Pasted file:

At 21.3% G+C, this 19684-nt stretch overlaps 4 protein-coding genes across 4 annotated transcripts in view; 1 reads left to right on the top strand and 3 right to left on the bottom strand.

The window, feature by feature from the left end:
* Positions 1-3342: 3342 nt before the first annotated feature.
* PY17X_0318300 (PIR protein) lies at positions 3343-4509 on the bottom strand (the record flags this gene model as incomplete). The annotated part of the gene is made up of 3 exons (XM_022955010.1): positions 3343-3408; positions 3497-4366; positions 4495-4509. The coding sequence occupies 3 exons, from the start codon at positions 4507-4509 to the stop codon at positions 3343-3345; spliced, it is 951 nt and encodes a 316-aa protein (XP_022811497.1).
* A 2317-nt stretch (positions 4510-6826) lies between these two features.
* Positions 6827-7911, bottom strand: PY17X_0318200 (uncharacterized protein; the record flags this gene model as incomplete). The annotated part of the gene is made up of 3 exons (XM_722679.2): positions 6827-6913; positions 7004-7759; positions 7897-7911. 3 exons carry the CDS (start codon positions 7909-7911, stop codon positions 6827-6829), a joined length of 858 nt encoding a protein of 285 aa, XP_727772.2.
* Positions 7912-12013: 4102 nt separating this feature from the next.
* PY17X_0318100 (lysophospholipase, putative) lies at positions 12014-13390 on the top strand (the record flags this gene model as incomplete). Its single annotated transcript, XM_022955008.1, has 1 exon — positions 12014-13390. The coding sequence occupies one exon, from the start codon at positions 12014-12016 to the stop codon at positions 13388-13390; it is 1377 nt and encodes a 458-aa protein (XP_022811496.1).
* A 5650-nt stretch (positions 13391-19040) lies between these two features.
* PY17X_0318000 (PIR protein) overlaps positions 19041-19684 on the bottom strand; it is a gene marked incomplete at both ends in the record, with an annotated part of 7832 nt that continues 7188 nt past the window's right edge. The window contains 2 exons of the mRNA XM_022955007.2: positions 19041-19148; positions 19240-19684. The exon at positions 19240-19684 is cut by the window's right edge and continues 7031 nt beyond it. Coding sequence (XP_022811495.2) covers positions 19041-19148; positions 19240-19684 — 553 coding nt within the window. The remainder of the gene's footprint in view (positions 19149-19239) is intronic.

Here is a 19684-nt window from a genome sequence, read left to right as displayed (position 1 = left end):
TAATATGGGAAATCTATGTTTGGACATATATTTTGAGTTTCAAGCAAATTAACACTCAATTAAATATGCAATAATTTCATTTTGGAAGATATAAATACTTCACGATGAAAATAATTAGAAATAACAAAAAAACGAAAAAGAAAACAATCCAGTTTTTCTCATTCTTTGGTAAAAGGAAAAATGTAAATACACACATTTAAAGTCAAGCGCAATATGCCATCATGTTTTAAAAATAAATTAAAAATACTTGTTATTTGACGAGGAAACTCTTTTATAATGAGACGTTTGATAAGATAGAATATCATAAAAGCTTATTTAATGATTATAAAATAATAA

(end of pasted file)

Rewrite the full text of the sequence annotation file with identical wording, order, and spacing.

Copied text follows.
At 21.3% G+C, this 19684-nt stretch overlaps 4 protein-coding genes across 4 annotated transcripts in view; 1 reads left to right on the top strand and 3 right to left on the bottom strand.

The window, feature by feature from the left end:
* Positions 1-3342: 3342 nt before the first annotated feature.
* PY17X_0318300 (PIR protein) lies at positions 3343-4509 on the bottom strand (the record flags this gene model as incomplete). The annotated part of the gene is made up of 3 exons (XM_022955010.1): positions 3343-3408; positions 3497-4366; positions 4495-4509. The coding sequence occupies 3 exons, from the start codon at positions 4507-4509 to the stop codon at positions 3343-3345; spliced, it is 951 nt and encodes a 316-aa protein (XP_022811497.1).
* A 2317-nt stretch (positions 4510-6826) lies between these two features.
* Positions 6827-7911, bottom strand: PY17X_0318200 (uncharacterized protein; the record flags this gene model as incomplete). The annotated part of the gene is made up of 3 exons (XM_722679.2): positions 6827-6913; positions 7004-7759; positions 7897-7911. 3 exons carry the CDS (start codon positions 7909-7911, stop codon positions 6827-6829), a joined length of 858 nt encoding a protein of 285 aa, XP_727772.2.
* Positions 7912-12013: 4102 nt separating this feature from the next.
* PY17X_0318100 (lysophospholipase, putative) lies at positions 12014-13390 on the top strand (the record flags this gene model as incomplete). Its single annotated transcript, XM_022955008.1, has 1 exon — positions 12014-13390. The coding sequence occupies one exon, from the start codon at positions 12014-12016 to the stop codon at positions 13388-13390; it is 1377 nt and encodes a 458-aa protein (XP_022811496.1).
* A 5650-nt stretch (positions 13391-19040) lies between these two features.
* PY17X_0318000 (PIR protein) overlaps positions 19041-19684 on the bottom strand; it is a gene marked incomplete at both ends in the record, with an annotated part of 7832 nt that continues 7188 nt past the window's right edge. The window contains 2 exons of the mRNA XM_022955007.2: positions 19041-19148; positions 19240-19684. The exon at positions 19240-19684 is cut by the window's right edge and continues 7031 nt beyond it. Coding sequence (XP_022811495.2) covers positions 19041-19148; positions 19240-19684 — 553 coding nt within the window. The remainder of the gene's footprint in view (positions 19149-19239) is intronic.

Here is a 19684-nt window from a genome sequence, read left to right as displayed (position 1 = left end):
TAATATGGGAAATCTATGTTTGGACATATATTTTGAGTTTCAAGCAAATTAACACTCAATTAAATATGCAATAATTTCATTTTGGAAGATATAAATACTTCACGATGAAAATAATTAGAAATAACAAAAAAACGAAAAAGAAAACAATCCAGTTTTTCTCATTCTTTGGTAAAAGGAAAAATGTAAATACACACATTTAAAGTCAAGCGCAATATGCCATCATGTTTTAAAAATAAATTAAAAATACTTGTTATTTGACGAGGAAACTCTTTTATAATGAGACGTTTGATAAGATAGAATATCATAAAAGCTTATTTAATGATTATAAAATAATAA